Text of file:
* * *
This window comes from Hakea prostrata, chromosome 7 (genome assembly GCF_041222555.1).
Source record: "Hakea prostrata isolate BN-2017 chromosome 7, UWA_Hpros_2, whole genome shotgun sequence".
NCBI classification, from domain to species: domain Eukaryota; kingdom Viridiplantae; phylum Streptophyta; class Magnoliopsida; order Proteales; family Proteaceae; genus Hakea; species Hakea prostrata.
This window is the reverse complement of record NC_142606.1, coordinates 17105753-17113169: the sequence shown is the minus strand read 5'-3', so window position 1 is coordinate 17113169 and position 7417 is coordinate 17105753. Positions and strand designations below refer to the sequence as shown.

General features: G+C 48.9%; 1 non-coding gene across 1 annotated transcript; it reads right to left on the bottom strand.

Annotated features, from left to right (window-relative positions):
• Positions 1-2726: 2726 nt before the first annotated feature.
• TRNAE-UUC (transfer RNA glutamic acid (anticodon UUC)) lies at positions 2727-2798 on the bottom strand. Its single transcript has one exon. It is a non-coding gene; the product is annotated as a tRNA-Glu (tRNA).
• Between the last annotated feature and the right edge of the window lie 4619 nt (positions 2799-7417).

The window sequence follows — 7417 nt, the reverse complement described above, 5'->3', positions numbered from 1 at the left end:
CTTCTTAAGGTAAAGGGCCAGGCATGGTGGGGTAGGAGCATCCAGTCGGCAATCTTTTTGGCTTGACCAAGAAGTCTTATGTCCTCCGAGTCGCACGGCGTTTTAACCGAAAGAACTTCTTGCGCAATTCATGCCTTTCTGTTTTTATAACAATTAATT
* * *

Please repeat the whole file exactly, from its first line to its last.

This window comes from Hakea prostrata, chromosome 7 (genome assembly GCF_041222555.1).
Source record: "Hakea prostrata isolate BN-2017 chromosome 7, UWA_Hpros_2, whole genome shotgun sequence".
NCBI classification, from domain to species: domain Eukaryota; kingdom Viridiplantae; phylum Streptophyta; class Magnoliopsida; order Proteales; family Proteaceae; genus Hakea; species Hakea prostrata.
This window is the reverse complement of record NC_142606.1, coordinates 17105753-17113169: the sequence shown is the minus strand read 5'-3', so window position 1 is coordinate 17113169 and position 7417 is coordinate 17105753. Positions and strand designations below refer to the sequence as shown.

General features: G+C 48.9%; 1 non-coding gene across 1 annotated transcript; it reads right to left on the bottom strand.

Annotated features, from left to right (window-relative positions):
• Positions 1-2726: 2726 nt before the first annotated feature.
• TRNAE-UUC (transfer RNA glutamic acid (anticodon UUC)) lies at positions 2727-2798 on the bottom strand. Its single transcript has one exon. It is a non-coding gene; the product is annotated as a tRNA-Glu (tRNA).
• Between the last annotated feature and the right edge of the window lie 4619 nt (positions 2799-7417).

The window sequence follows — 7417 nt, the reverse complement described above, 5'->3', positions numbered from 1 at the left end:
CTTCTTAAGGTAAAGGGCCAGGCATGGTGGGGTAGGAGCATCCAGTCGGCAATCTTTTTGGCTTGACCAAGAAGTCTTATGTCCTCCGAGTCGCACGGCGTTTTAACCGAAAGAACTTCTTGCGCAATTCATGCCTTTCTGTTTTTATAACAATTAATT